Twins have reasons to trade or keep Dozier

Twins have reasons to trade or keep Dozier

MINNEAPOLIS -- Coming off a 42-homer season with two years and $15 million left on his contract, Twins second baseman Brian Dozier obviously has plenty of trade value.

Dozier, who hit .268/.340/.546 with 99 RBIs and 104 runs scored, was one of the best players in the Majors in 2016, finishing 13th among position players with 5.9 Wins Above Replacement, per Fangraphs.com. He's also considered a leader in the clubhouse and is perhaps the club's most marketable star.

The new front office led by Derek Falvey and Thad Levine continues to listen in on Dozier, with the Dodgers being the most likely landing spot due to their top farm system led by right-hander Jose De Leon. But it doesn't mean the Twins have to or will trade Dozier this offseason, as they're waiting for the right package of prospects.

Hot Stove Tracker

It's always a tricky situation trading a star player, and so here's a deeper look at the pros and cons of trading Dozier this offseason.

Why it makes sense to trade Dozier

1. Selling at peak value: With his breakout season that saw him belt an astonishing 28 homers after the All-Star break, Dozier will never have a higher trade value. His contract also remains incredibly team-friendly, which enhances his value. If the Twins wait until the All-Star break, they'll get less of a return because the other club will have Dozier under contract for a shorter period of time. Waiting also runs the risk of Dozier going through a first-half slump like he did in 2016.

2. Helps club acquire young talent: The Twins need starting pitching, and trading Dozier would be an avenue toward addressing that goal. Dozier would likely bring back at least three prospects, and the Twins would want the package to be led by a potential future ace such as De Leon. It would signal a step backward this year, but could set the Twins up for future success with young, controllable assets.

3. Opens up second base: There are still those in the organization who believe Jorge Polanco is better suited for second base long-term than shortstop, and trading Dozier would allow Polanco to play second. Eduardo Escobar or an outside addition would start at short in that scenario. The Twins are willing to let Polanco grow into shortstop if they keep Dozier, but a move to second would help the club defensively.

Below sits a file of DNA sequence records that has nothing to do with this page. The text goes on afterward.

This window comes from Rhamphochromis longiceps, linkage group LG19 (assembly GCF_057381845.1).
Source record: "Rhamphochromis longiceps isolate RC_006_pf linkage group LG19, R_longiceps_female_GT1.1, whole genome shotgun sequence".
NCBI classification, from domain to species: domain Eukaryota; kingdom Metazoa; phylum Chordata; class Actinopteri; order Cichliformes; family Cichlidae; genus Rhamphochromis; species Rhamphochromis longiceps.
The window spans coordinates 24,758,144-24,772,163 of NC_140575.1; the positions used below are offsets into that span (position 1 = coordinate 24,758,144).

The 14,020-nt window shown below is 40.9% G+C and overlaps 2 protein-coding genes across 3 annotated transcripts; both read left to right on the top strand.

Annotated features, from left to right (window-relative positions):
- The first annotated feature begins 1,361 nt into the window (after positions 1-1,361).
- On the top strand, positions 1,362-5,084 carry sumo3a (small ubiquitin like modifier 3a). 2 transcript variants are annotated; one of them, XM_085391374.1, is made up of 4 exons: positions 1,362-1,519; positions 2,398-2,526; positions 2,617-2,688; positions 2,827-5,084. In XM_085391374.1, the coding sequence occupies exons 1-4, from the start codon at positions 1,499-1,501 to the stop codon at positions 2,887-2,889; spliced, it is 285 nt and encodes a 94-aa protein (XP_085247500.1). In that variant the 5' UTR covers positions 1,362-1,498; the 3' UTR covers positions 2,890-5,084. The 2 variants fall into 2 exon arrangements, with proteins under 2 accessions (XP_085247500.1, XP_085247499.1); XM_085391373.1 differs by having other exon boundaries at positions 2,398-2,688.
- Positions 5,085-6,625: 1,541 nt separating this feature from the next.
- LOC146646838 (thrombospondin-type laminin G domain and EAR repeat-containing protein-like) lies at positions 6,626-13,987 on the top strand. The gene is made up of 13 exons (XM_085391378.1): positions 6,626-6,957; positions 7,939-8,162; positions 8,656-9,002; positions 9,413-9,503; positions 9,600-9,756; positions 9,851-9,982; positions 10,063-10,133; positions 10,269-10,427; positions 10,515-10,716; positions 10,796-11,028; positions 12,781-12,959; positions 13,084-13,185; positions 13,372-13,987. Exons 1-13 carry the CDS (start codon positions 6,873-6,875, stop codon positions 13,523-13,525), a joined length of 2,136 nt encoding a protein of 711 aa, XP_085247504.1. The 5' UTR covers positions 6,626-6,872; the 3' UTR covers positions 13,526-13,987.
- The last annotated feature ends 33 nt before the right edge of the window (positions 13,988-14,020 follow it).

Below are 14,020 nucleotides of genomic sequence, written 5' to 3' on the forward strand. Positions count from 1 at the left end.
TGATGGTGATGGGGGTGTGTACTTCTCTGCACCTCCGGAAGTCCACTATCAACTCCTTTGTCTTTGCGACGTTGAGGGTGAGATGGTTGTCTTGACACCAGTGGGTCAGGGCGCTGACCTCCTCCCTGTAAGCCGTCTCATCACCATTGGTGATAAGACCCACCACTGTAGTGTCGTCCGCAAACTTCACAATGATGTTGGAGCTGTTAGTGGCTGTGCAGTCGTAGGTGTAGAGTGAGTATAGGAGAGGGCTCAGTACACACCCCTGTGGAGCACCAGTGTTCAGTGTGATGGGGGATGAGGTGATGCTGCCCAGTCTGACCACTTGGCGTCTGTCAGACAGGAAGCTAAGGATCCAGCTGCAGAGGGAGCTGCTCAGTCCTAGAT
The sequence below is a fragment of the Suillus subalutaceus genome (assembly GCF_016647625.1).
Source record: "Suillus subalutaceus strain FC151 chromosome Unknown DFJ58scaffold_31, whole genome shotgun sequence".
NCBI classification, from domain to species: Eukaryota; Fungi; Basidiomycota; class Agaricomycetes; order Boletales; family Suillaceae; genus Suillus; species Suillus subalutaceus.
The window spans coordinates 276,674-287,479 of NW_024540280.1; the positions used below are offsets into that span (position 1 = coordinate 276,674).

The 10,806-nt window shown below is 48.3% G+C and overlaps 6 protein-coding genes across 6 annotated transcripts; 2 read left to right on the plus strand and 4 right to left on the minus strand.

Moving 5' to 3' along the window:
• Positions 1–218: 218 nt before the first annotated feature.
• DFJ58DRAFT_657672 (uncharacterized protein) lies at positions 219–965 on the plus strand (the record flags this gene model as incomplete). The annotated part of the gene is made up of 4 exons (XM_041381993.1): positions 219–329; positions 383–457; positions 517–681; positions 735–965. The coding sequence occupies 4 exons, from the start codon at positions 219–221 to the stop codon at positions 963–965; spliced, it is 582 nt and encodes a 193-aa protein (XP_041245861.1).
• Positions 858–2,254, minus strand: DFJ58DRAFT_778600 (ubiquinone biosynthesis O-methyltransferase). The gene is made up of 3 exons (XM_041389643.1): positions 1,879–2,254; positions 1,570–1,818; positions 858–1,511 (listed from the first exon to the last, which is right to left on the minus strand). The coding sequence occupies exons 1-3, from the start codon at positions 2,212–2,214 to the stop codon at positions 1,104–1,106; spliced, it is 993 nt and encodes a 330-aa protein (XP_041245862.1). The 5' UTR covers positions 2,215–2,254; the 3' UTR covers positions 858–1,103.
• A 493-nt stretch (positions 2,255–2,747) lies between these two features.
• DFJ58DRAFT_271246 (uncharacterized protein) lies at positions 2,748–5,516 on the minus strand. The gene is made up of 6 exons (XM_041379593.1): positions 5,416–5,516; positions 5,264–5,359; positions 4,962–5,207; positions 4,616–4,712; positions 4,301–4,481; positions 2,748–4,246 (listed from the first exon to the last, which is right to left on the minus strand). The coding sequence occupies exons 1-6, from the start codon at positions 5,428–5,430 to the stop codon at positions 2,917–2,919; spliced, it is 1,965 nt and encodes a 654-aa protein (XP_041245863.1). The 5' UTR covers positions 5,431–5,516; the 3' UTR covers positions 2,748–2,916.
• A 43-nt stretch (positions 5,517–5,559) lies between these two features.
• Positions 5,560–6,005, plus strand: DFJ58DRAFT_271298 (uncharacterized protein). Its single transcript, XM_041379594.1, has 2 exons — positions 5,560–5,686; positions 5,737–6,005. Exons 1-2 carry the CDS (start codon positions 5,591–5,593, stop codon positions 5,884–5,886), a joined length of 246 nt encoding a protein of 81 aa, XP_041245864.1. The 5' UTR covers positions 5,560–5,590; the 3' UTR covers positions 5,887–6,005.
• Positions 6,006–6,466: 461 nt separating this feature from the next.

Molitor on Dozier

Why not to trade Dozier

1. On-field production: While Dozier may never hit 40 homers again, based on his track record he's still a sure thing to be one of the better hitting second basemen the next two seasons. It's always a risk to trade a veteran player because prospects don't always pan out. With Dozier, the Twins know they'll have a run producer at or near the top of the lineup to go along with his solid defense. His contract is also so affordable it won't keep them from making other moves.

2. Leadership ability: Dozier is undoubtedly the clubhouse leader, especially after the retirement of Torii Hunter before the 2016 season. Third baseman Trevor Plouffe was also a leader in that clubhouse, and if both are gone next year, it'll lead to a void in leadership, which wouldn't be a good thing with such a young roster.

3. Marketability: With his talent and charisma, Dozier has become the Twins' most marketable player and many fans won't be happy if he's traded. The club does have emerging young talents such as Byron Buxton to build around, but Dozier is currently the face of the franchise along with Joe Mauer, and losing him would be an initial blow to the fans.

Rhett Bollinger has covered the Twins for MLB.com since 2011. Read his blog, Bollinger Beat, follow him on Twitter @RhettBollinger and listen to his podcast. This story was not subject to the approval of Major League Baseball or its clubs.